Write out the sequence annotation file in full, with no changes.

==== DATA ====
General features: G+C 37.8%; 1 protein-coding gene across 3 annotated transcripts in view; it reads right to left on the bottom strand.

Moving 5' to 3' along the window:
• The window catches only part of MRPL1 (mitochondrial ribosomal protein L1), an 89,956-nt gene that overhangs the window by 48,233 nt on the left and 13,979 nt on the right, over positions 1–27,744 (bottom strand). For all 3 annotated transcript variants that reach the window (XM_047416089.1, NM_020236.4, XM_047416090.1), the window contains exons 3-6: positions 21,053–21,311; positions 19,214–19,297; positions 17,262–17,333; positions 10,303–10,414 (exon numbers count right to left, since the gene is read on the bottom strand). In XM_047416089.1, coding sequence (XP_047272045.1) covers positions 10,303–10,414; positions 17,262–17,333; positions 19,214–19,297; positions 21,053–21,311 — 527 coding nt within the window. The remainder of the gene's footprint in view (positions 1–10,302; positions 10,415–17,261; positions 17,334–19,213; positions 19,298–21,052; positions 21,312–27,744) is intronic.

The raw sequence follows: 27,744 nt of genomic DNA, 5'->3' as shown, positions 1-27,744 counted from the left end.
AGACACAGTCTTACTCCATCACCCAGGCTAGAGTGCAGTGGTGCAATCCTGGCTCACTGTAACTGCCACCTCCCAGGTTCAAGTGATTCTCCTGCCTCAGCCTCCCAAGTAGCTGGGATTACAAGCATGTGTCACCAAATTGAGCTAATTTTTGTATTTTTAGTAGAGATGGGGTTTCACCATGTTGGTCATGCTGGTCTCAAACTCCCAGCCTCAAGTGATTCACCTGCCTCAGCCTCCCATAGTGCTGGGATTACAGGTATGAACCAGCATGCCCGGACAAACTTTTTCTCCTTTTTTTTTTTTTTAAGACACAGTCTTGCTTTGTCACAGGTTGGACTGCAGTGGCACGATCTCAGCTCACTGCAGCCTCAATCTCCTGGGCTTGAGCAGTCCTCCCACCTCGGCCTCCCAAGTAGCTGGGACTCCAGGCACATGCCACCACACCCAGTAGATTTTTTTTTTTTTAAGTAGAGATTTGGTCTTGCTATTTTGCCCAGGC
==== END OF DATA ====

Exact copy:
General features: G+C 37.8%; 1 protein-coding gene across 3 annotated transcripts in view; it reads right to left on the bottom strand.

Moving 5' to 3' along the window:
• The window catches only part of MRPL1 (mitochondrial ribosomal protein L1), an 89,956-nt gene that overhangs the window by 48,233 nt on the left and 13,979 nt on the right, over positions 1–27,744 (bottom strand). For all 3 annotated transcript variants that reach the window (XM_047416089.1, NM_020236.4, XM_047416090.1), the window contains exons 3-6: positions 21,053–21,311; positions 19,214–19,297; positions 17,262–17,333; positions 10,303–10,414 (exon numbers count right to left, since the gene is read on the bottom strand). In XM_047416089.1, coding sequence (XP_047272045.1) covers positions 10,303–10,414; positions 17,262–17,333; positions 19,214–19,297; positions 21,053–21,311 — 527 coding nt within the window. The remainder of the gene's footprint in view (positions 1–10,302; positions 10,415–17,261; positions 17,334–19,213; positions 19,298–21,052; positions 21,312–27,744) is intronic.

The raw sequence follows: 27,744 nt of genomic DNA, 5'->3' as shown, positions 1-27,744 counted from the left end.
AGACACAGTCTTACTCCATCACCCAGGCTAGAGTGCAGTGGTGCAATCCTGGCTCACTGTAACTGCCACCTCCCAGGTTCAAGTGATTCTCCTGCCTCAGCCTCCCAAGTAGCTGGGATTACAAGCATGTGTCACCAAATTGAGCTAATTTTTGTATTTTTAGTAGAGATGGGGTTTCACCATGTTGGTCATGCTGGTCTCAAACTCCCAGCCTCAAGTGATTCACCTGCCTCAGCCTCCCATAGTGCTGGGATTACAGGTATGAACCAGCATGCCCGGACAAACTTTTTCTCCTTTTTTTTTTTTTTAAGACACAGTCTTGCTTTGTCACAGGTTGGACTGCAGTGGCACGATCTCAGCTCACTGCAGCCTCAATCTCCTGGGCTTGAGCAGTCCTCCCACCTCGGCCTCCCAAGTAGCTGGGACTCCAGGCACATGCCACCACACCCAGTAGATTTTTTTTTTTTTAAGTAGAGATTTGGTCTTGCTATTTTGCCCAGGC